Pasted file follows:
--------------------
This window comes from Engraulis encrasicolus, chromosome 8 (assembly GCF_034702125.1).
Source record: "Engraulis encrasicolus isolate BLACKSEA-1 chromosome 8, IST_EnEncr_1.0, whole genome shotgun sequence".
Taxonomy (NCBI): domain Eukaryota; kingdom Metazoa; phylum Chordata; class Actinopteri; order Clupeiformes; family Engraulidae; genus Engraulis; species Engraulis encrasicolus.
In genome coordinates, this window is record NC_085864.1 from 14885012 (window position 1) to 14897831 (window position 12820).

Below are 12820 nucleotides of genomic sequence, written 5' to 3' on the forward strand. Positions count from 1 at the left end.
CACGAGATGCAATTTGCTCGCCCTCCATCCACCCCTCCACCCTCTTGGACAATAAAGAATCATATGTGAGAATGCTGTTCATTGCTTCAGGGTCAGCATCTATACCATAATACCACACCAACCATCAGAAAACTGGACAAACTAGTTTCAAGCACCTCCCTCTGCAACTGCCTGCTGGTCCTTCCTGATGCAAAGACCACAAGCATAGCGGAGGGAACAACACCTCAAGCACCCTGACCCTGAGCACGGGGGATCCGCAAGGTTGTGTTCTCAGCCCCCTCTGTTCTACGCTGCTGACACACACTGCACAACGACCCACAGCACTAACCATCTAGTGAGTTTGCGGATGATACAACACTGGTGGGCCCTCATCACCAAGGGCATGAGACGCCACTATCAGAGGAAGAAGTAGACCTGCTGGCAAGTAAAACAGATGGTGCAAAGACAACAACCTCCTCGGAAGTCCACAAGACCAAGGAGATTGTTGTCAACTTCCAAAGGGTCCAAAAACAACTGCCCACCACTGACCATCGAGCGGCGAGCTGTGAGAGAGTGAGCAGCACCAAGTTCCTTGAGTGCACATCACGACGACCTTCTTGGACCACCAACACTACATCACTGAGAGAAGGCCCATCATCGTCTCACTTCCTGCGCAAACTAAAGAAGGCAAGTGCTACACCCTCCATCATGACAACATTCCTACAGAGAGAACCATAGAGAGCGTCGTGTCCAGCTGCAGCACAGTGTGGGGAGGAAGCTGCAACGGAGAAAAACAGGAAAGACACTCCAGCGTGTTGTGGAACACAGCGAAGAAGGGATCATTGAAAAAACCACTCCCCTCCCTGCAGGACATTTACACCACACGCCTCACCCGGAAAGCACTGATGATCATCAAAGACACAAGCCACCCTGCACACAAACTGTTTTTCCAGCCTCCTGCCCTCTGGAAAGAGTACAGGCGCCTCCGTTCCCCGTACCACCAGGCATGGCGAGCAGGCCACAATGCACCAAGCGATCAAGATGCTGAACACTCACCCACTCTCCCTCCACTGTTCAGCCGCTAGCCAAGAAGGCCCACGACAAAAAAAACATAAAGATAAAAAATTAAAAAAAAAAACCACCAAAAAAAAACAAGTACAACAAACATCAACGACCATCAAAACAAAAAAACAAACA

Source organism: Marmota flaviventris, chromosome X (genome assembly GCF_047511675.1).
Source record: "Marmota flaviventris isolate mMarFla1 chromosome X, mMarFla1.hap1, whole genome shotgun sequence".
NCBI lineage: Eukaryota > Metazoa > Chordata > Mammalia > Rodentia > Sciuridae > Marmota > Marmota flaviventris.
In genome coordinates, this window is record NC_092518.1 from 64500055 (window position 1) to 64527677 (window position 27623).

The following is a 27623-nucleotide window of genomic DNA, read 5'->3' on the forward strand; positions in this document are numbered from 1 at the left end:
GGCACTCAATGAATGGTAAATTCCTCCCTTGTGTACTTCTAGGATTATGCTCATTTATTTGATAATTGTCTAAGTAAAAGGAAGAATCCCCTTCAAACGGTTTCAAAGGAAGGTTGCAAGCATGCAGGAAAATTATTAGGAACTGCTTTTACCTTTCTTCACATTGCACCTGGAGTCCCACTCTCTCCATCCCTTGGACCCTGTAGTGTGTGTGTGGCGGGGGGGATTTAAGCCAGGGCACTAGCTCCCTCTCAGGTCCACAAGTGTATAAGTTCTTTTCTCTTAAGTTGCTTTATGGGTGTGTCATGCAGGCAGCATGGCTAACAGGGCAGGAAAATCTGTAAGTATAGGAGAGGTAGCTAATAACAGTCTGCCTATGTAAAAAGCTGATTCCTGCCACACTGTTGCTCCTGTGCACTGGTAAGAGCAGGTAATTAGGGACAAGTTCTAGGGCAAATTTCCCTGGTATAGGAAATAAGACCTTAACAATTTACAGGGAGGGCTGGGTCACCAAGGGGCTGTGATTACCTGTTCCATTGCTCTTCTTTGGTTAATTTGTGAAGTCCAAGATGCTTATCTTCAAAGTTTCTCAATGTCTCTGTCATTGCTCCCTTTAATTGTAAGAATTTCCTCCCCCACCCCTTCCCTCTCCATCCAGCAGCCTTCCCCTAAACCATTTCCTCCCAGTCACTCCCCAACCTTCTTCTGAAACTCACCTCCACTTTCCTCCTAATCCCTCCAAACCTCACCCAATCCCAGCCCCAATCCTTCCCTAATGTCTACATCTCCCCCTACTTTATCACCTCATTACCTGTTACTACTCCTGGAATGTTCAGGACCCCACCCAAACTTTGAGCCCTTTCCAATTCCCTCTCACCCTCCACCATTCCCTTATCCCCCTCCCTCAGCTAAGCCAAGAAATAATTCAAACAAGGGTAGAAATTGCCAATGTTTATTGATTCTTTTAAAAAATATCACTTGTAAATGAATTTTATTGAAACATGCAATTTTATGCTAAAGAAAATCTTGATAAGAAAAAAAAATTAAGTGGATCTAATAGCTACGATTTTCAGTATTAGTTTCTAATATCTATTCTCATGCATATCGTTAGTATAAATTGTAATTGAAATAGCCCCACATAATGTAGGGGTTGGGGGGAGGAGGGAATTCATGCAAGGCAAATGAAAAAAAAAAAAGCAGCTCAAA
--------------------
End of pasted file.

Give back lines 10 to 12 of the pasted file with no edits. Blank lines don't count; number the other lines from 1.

In genome coordinates, this window is record NC_092518.1 from 64500055 (window position 1) to 64527677 (window position 27623).

The following is a 27623-nucleotide window of genomic DNA, read 5'->3' on the forward strand; positions in this document are numbered from 1 at the left end:
GGCACTCAATGAATGGTAAATTCCTCCCTTGTGTACTTCTAGGATTATGCTCATTTATTTGATAATTGTCTAAGTAAAAGGAAGAATCCCCTTCAAACGGTTTCAAAGGAAGGTTGCAAGCATGCAGGAAAATTATTAGGAACTGCTTTTACCTTTCTTCACATTGCACCTGGAGTCCCACTCTCTCCATCCCTTGGACCCTGTAGTGTGTGTGTGGCGGGGGGGATTTAAGCCAGGGCACTAGCTCCCTCTCAGGTCCACAAGTGTATAAGTTCTTTTCTCTTAAGTTGCTTTATGGGTGTGTCATGCAGGCAGCATGGCTAACAGGGCAGGAAAATCTGTAAGTATAGGAGAGGTAGCTAATAACAGTCTGCCTATGTAAAAAGCTGATTCCTGCCACACTGTTGCTCCTGTGCACTGGTAAGAGCAGGTAATTAGGGACAAGTTCTAGGGCAAATTTCCCTGGTATAGGAAATAAGACCTTAACAATTTACAGGGAGGGCTGGGTCACCAAGGGGCTGTGATTACCTGTTCCATTGCTCTTCTTTGGTTAATTTGTGAAGTCCAAGATGCTTATCTTCAAAGTTTCTCAATGTCTCTGTCATTGCTCCCTTTAATTGTAAGAATTTCCTCCCCCACCCCTTCCCTCTCCATCCAGCAGCCTTCCCCTAAACCATTTCCTCCCAGTCACTCCCCAACCTTCTTCTGAAACTCACCTCCACTTTCCTCCTAATCCCTCCAAACCTCACCCAATCCCAGCCCCAATCCTTCCCTAATGTCTACATCTCCCCCTACTTTATCACCTCATTACCTGTTACTACTCCTGGAATGTTCAGGACCCCACCCAAACTTTGAGCCCTTTCCAATTCCCTCTCACCCTCCACCATTCCCTTATCCCCCTCCCTCAGCTAAGCCAAGAAATAATTCAAACAAGGGTAGAAATTGCCAATGTTTATTGATTCTTTTAAAAAATATCACTTGTAAATGAATTTTATTGAAACATGCAATTTTATGCTAAAGAAAATCTTGATAAGAAAAAAAAATTAAGTGGATCTAATAGCTACGATTTTCAGTATTAGTTTCTAATATCTATTCTCATGCATATCGTTAGTATAAATTGTAATTGAAATAGCCCCACATAATGTAGGGGTTGGGGGGAGGAGGGAATTCATGCAAGGCAAATGAAAAAAAAAAAAGCAGCTCAAA